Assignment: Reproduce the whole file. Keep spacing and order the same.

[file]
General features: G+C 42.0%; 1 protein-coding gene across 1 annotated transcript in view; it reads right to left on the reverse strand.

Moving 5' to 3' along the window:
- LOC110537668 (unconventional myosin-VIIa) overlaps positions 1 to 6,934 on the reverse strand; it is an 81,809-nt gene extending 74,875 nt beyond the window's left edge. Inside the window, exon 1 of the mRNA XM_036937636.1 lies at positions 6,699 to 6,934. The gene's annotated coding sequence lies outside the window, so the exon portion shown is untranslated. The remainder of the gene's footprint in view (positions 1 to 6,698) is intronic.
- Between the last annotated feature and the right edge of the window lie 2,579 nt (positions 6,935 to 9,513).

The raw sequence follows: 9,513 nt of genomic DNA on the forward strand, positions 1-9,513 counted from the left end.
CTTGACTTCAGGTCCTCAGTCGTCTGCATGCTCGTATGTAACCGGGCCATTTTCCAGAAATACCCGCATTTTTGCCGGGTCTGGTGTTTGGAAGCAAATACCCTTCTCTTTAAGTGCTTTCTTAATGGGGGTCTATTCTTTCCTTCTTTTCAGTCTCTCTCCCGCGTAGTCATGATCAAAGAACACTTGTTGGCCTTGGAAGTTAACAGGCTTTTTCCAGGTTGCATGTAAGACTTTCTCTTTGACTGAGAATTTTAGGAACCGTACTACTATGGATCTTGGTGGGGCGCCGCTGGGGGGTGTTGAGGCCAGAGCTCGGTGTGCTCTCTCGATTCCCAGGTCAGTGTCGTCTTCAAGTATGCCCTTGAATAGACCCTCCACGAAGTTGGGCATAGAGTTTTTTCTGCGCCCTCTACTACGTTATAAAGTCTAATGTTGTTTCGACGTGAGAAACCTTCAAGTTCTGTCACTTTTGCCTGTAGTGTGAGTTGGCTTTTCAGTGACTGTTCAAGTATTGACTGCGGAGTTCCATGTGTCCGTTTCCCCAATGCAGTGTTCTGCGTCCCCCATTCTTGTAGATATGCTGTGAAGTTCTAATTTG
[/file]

General features: G+C 42.0%; 1 protein-coding gene across 1 annotated transcript in view; it reads right to left on the reverse strand.

Moving 5' to 3' along the window:
- LOC110537668 (unconventional myosin-VIIa) overlaps positions 1 to 6,934 on the reverse strand; it is an 81,809-nt gene extending 74,875 nt beyond the window's left edge. Inside the window, exon 1 of the mRNA XM_036937636.1 lies at positions 6,699 to 6,934. The gene's annotated coding sequence lies outside the window, so the exon portion shown is untranslated. The remainder of the gene's footprint in view (positions 1 to 6,698) is intronic.
- Between the last annotated feature and the right edge of the window lie 2,579 nt (positions 6,935 to 9,513).

The raw sequence follows: 9,513 nt of genomic DNA on the forward strand, positions 1-9,513 counted from the left end.
CTTGACTTCAGGTCCTCAGTCGTCTGCATGCTCGTATGTAACCGGGCCATTTTCCAGAAATACCCGCATTTTTGCCGGGTCTGGTGTTTGGAAGCAAATACCCTTCTCTTTAAGTGCTTTCTTAATGGGGGTCTATTCTTTCCTTCTTTTCAGTCTCTCTCCCGCGTAGTCATGATCAAAGAACACTTGTTGGCCTTGGAAGTTAACAGGCTTTTTCCAGGTTGCATGTAAGACTTTCTCTTTGACTGAGAATTTTAGGAACCGTACTACTATGGATCTTGGTGGGGCGCCGCTGGGGGGTGTTGAGGCCAGAGCTCGGTGTGCTCTCTCGATTCCCAGGTCAGTGTCGTCTTCAAGTATGCCCTTGAATAGACCCTCCACGAAGTTGGGCATAGAGTTTTTTCTGCGCCCTCTACTACGTTATAAAGTCTAATGTTGTTTCGACGTGAGAAACCTTCAAGTTCTGTCACTTTTGCCTGTAGTGTGAGTTGGCTTTTCAGTGACTGTTCAAGTATTGACTGCGGAGTTCCATGTGTCCGTTTCCCCAATGCAGTGTTCTGCGTCCCCCATTCTTGTAGATATGCTGTGAAGTTCTAATTTG